Violet can be grown in almost any container, even the most extravagant, as long as you can think of drainage to prevent the risk of the soil becoming acidic when watered too much. Violets are often grown in bowls and teapots, watering cans, cups and glasses, interesting containers, and fun ceramic designs.
They look great in boxes, hanging baskets, pots, stemmed vases, and plain pots made of any material, as long as the size of the container does not exceed the size of the plant or the root system of the Violet colony. They do not like too much “space,” and the container should match the plant.
Easy to propagate
Violet is easy to grow from seed, especially since it is one of the most popular garden annuals and biennials. Sow in shallow trenches in February, or lightly cover the soil and keep it around 59 °F (15°C) after lightly moistening under glass or film. Cool and bright light is a Violet seedling’s best friend. Propagation is not complete until the first few leaves appear, and seedlings can be placed in permanent pots after 2–3 weeks.
However, it is much easier to purchase ready-made seedlings. You can only compare the popularity of violas with petunias. When the weather warms up, young plants that can be bought to your liking fill all the stalls and flea markets and don’t disappear throughout the summer.
REQUIREMENTS AND CARE FOR INDOOR VIOLET PLANTS
To successfully grow indoor Violet on a balcony and even more on a windowsill, you need extra care and special conditions.
- bright diffused light as possible (Violet is not afraid of direct sunlight, but not at midday, not on a southern balcony, and not in high summer when strong shade is harmful without at least a few hours of morning or evening sun; Violet grows best on western and eastern balconies, in rooms — with a screen on a southern window)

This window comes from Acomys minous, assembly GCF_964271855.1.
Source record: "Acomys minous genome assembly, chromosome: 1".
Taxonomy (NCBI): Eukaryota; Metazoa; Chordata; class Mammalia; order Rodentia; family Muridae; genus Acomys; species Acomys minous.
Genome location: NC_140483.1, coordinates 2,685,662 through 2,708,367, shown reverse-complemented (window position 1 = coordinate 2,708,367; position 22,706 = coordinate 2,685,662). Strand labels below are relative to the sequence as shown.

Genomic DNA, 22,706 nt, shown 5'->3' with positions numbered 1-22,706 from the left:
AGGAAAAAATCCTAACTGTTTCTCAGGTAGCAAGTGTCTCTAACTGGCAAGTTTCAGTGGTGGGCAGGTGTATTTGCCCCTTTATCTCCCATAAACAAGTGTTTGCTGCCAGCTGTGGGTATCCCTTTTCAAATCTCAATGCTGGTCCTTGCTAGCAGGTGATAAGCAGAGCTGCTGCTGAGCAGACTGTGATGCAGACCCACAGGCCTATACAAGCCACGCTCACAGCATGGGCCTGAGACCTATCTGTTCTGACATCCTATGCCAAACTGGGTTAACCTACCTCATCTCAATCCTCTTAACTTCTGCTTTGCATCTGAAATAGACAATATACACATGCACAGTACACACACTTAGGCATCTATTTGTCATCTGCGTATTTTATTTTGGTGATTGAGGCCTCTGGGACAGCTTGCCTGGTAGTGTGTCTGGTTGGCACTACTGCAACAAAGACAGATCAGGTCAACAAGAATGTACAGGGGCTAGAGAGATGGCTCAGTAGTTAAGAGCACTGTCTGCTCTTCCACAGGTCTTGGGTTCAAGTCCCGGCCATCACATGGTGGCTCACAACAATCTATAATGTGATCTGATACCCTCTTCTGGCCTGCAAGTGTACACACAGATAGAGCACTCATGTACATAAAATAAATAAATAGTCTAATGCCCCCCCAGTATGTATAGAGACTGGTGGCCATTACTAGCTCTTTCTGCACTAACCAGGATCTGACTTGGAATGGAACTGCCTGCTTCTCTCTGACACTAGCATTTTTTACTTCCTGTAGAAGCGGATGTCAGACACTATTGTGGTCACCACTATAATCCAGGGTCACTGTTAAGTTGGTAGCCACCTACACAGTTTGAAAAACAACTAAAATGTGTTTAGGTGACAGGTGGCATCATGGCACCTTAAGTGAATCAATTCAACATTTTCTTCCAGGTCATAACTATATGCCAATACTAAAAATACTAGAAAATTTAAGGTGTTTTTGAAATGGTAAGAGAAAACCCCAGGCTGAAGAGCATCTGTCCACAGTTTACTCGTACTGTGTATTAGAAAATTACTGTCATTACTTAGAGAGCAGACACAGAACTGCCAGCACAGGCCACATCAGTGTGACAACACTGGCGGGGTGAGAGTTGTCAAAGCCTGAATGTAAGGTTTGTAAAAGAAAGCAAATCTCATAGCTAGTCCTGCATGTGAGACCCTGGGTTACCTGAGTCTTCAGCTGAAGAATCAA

- temperatures of 50–77 °F (10–25°C), with as little chilling as possible, and protection from high temperatures
- regular watering without fail and stable average humidity.
- weekly fertilization (from the second week after planting) with special fertilizers for Violet, summer plants, or at least nice flowering plants
- Layout a very high drainage system — even for miniature containers — 1 inch (2.5 cm).
- choose loose, permeable, and very nutritious soil.
- Loosen the soil regularly (preferably once a week).
- Prune the flowering parts at regular intervals, promptly cutting off half of the shoots that have lost their decorative and dryness to stimulate growth and second flowering — to a height of 2 inches (5 cm), leaving a few leaves on each shoot.
Another advantage should not be forgotten. Even when in bloom, they are easy to replace, and there is no need to worry about replanting, so you can replace Violets that have lost their decorative qualities with new young shrubs. If a variety is disappointing and the Violet has lost its ornamental qualities due to failure of care, you can easily plant new flowering plants to replace them.